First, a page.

It has often been stated that, like clothing, mammal fur and bird feathers block UV-light. It was therefore suggested that vitamin D3 might either be formed on fur/feathers and then ingested during grooming, or produced exclusively in exposed skin areas such as the face. But those explanations had barely been tested before 2010, when Lone Hymøller and Søren Krogh Jensen reported results from a neat experiment with cows.

They measured levels of 25-hydroxyvitamin D3 in cows with body areas covered to differing extents with light-blocking fabric: (1) body covered with a horse blanket; (2) udder alone covered; (3) both body and udder covered; (4) body and udder uncovered (control condition). All cows were let out to pasture for four weeks in July/August, for five hours in the middle of every day. At the end of the study, blood levels of 25-hydroxyvitamin D3 were highest in uncovered cows and lowest in cows with both body and udder covered. Cows with only the udder covered ranked second, while cows with a blanket covering the body ranked third. So sunlight evidently penetrates cow fur sufficiently for vitamin D3 to be produced over the entire body surface.

 Photo and graph (modified) from Hymøller & Jensen (2020), used with kind permission from the senior author.
Top: Dairy cows fitted with an udder cover (left) and a horse blanket (right). Bottom: Circulating concentrations of 25-hydroxyvitamin D3 (ng/mL of plasma) over a 28-day period under 4 different treatments, showing averages for 4 cows in each case.
Source: Photo and graph (modified) from Hymøller & Jensen (2020), used with kind permission from the senior author.

It is also known that sunscreens — designed to protect against cancer by blocking UV-B light entry into the skin — suppress vitamin D3 production. In 1987, Lois Matsuoka and colleagues reported results of experiments with para-aminobenzoic acid. With four human test subjects anointed with that sunscreen, a low dose of UV radiation approximately tripled blood levels of vitamin D3, but levels were increased almost 18-fold in four control subjects without sunscreen. Matsuoka and colleagues also found that sunscreen prevented conversion of provitamin D3 to previtamin D3 in laboratory tests with human skin slices.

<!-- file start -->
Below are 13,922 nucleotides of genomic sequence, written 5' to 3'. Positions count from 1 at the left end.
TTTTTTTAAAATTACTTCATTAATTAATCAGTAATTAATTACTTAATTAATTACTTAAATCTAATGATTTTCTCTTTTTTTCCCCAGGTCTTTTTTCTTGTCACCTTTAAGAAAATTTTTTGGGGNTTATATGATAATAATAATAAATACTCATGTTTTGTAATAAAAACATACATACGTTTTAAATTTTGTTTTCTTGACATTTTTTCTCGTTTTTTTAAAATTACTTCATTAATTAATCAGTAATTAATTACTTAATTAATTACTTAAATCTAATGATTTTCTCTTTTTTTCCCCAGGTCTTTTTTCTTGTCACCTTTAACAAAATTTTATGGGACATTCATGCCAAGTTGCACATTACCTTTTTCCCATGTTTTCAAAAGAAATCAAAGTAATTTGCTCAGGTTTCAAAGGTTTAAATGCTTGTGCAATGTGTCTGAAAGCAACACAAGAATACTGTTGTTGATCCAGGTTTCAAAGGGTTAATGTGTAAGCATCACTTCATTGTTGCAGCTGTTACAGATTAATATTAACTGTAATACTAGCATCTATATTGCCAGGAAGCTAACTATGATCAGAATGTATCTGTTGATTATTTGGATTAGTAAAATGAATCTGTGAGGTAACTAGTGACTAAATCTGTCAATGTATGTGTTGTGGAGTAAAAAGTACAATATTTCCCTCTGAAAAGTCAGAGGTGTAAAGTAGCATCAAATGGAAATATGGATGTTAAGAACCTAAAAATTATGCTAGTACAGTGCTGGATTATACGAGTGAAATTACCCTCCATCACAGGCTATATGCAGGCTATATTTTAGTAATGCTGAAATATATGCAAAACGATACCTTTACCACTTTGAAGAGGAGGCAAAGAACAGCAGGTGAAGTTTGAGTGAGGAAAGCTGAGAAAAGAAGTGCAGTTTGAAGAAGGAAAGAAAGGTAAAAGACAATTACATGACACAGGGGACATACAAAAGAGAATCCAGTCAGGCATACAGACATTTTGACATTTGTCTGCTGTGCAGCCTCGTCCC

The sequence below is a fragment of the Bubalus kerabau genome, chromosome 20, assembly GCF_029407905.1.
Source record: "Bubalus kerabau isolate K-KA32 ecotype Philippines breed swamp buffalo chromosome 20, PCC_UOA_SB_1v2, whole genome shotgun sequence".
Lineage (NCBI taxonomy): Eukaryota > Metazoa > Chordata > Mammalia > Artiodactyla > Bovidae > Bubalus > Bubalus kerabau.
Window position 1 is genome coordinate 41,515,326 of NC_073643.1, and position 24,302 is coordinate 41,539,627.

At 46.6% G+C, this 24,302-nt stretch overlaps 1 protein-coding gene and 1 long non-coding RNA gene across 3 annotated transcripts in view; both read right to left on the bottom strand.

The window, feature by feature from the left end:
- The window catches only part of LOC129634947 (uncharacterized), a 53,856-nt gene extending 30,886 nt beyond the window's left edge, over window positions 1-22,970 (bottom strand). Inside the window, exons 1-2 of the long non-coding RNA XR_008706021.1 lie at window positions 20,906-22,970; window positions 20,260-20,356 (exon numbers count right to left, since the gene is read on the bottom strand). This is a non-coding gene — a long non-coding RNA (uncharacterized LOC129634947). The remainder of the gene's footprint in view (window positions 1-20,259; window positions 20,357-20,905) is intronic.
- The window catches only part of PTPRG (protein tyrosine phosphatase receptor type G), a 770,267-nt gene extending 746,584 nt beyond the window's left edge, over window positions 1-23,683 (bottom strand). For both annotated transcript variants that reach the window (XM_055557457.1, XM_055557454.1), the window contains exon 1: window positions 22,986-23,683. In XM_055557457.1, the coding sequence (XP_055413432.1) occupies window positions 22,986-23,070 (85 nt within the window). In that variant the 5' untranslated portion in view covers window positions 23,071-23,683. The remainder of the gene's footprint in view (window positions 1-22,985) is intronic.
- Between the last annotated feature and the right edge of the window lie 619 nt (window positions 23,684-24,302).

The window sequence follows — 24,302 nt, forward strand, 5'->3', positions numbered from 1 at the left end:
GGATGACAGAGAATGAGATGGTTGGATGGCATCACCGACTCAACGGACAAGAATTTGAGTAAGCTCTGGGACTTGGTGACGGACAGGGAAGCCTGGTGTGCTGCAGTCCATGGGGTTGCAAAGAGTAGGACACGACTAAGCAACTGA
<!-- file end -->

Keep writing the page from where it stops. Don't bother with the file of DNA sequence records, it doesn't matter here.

Vitamin D deficiency and reproductive health

Twenty-five years ago, Michael Holick noted that vitamin D deficiency had reached epidemic status, afflicting tens of millions of people in the USA alone. Ten years later he stated that about 36% of otherwise healthy young adults reportedly had vitamin deficiency, with even higher frequencies in Europe. Serious impacts on reproductive health have emerged. In one notable paper in 2000, Keiko Kinuta and colleagues reported research results for mutant mice with cells lacking Vitamin D receptors. Major effects on oestrogen production were identified. Womb development and ovarian follicle production were impaired in females, while sperm count and motility were reduced in males.

Several effects of low vitamin D3 levels during human pregnancy have also been recognized. In 2013, a systematic review by Fariba Aghajafari and others assessed adverse pregnancy outcomes associated with low blood levels of 25-hydroxyvitamin D3. These authors surveyed results from 31 studies published from 1980 to 2012, averaging 600 subjects each. With below-par blood levels of 25-hydroxyvitamin D3, risks were significantly increased by 85% for birth of undersized infants, by 80% for pre-eclampsia, and by 50% for gestational diabetes.